Of all the things you might reasonably expect to be doing on a blustery March day, standing on the roof of a supermarket and dragging a rake through a bag of decaying vegetables is probably not one of them. I am on top of Thornton’s Budgens supermarket in Crouch End, north London, which volunteers have transformed from a flat expanse of concrete into a flourishing potted garden and vegetable patch.
The project, called Food from the Sky, is an unusual exercise in the principles of permaculture and sustainable gardening, and is the brainchild of former silversmith and art consultant Azul-Valerie Thome. It opened last May, when a crane lifted 10 tonnes of compost and 300 green recycling boxes donated by Haringey Council on to the roof. Now the garden is producing enough vegetables to sell in the aisles downstairs every Friday, and has just won a community prize at the Co-operative’s annual People and Environment Achievement Awards.
On a quick tour of the garden, Thome and several volunteers show me an impressive array of vegetables – from peas and potatoes to kale and purple sprouting broccoli – alongside flowers, tiny strawberry and raspberry plants, and a composting area. Here, fruit and vegetables left unsold each day in Budgens are mulched, along with woody branches and soil, by the 20 local people who volunteer in the garden.
Volunteer Peter Budge tells me the conditions are perfect for the plants: the warmth from the supermarket’s heating and lighting systems comes up through the roof, sparing the seeds the worst of the frosts – and there are no slugs or snails, while marauding pigeons are deterred by CDs hanging from the perimeter fence. “It might seem mad that we’re growing things up here,” Budge says, “and it is. But it really works.”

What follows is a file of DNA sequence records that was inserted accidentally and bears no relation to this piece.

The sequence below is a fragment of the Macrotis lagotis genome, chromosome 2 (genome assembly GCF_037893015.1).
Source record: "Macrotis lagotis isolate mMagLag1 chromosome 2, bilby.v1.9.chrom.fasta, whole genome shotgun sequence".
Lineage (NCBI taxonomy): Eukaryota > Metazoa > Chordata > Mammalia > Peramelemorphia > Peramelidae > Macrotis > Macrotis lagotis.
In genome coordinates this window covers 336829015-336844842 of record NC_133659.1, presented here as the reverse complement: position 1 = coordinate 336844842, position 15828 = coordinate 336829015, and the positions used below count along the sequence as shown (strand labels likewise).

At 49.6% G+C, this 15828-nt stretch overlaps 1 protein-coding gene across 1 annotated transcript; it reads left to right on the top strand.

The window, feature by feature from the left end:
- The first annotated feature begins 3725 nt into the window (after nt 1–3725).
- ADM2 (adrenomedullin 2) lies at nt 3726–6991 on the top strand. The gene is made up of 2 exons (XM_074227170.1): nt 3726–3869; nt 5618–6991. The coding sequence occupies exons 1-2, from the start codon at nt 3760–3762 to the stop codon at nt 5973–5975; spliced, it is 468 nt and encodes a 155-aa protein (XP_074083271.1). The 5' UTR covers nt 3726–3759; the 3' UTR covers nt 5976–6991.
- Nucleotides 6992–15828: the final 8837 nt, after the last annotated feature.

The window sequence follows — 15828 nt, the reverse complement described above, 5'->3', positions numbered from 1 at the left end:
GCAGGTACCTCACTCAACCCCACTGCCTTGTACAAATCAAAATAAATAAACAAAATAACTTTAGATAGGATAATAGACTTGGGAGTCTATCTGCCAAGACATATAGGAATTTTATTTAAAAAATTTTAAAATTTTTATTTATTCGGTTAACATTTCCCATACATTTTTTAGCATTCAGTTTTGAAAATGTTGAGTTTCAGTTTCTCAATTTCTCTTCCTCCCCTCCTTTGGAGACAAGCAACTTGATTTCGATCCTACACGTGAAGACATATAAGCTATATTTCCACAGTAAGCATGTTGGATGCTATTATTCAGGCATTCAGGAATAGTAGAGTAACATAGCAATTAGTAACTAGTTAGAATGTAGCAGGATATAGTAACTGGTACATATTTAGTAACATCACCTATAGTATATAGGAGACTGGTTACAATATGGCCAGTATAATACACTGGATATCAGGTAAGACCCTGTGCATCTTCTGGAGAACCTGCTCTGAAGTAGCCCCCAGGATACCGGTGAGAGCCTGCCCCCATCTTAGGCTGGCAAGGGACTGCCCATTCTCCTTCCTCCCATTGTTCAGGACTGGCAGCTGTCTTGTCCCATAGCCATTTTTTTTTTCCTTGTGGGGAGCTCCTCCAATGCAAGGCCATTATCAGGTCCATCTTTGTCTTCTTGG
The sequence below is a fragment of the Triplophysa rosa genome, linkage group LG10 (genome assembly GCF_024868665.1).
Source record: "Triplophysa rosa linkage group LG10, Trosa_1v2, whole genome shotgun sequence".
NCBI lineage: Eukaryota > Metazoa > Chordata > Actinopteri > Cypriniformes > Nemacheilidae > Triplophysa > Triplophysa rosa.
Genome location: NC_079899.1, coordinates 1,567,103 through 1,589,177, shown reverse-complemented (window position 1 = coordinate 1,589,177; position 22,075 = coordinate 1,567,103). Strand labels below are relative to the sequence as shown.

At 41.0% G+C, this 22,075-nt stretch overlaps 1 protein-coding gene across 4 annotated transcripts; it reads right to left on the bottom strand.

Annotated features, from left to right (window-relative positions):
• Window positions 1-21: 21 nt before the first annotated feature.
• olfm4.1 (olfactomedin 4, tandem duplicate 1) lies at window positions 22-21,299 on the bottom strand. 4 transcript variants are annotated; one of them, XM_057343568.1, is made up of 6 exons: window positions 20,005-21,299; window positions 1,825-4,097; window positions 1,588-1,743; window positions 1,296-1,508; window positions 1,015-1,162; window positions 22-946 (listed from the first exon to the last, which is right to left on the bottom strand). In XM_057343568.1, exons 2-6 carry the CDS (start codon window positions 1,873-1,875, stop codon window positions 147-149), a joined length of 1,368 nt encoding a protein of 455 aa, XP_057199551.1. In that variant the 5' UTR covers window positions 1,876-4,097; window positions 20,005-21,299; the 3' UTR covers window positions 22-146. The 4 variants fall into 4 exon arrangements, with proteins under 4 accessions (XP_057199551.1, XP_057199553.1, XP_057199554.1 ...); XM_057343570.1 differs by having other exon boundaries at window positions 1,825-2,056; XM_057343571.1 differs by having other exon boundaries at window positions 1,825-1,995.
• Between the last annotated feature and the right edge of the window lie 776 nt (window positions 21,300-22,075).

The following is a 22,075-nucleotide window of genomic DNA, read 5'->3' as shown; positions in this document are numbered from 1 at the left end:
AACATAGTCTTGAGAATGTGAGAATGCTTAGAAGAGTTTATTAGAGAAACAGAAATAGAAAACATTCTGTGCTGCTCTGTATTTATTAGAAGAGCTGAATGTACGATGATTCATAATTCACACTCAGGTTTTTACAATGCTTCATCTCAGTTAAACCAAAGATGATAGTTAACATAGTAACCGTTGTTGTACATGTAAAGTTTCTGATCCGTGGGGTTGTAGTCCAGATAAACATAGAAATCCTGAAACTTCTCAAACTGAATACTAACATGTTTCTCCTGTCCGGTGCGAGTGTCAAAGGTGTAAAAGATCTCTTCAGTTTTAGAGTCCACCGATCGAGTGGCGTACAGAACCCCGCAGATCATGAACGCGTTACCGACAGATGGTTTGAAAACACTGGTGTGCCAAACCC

The idea came to fruition when Thome returned to London after living in Devon. “I looked up at the roofs and had a vision of them covered with gardens and orchards.” She met Andrew Thornton, who manages two north London Budgens stores. “He showed me the roof of the store as a potential space,” Thome says.
As well as producing fruit and vegetables to sell, Food from the Sky is, from this weekend, running a course in permaculture, as well as visits for local primary schools. And in one corner of the garden, a group of nondescript lidded boxes contains a project for the future: the Garden of Bangladesh, an exercise in growing the ingredients used in Bangladeshi cooking, such as gourds and coriander, suggested by some of the Bangladeshis who work in the store. “Next up is Sri Lanka,” Thome says, “and central Europe is getting jealous.”
Thome’s ultimate aim is “to create a template to show that produce can be grown in cities, and sold locally. One day, I want to see supermarket roof-gardens all over the country.”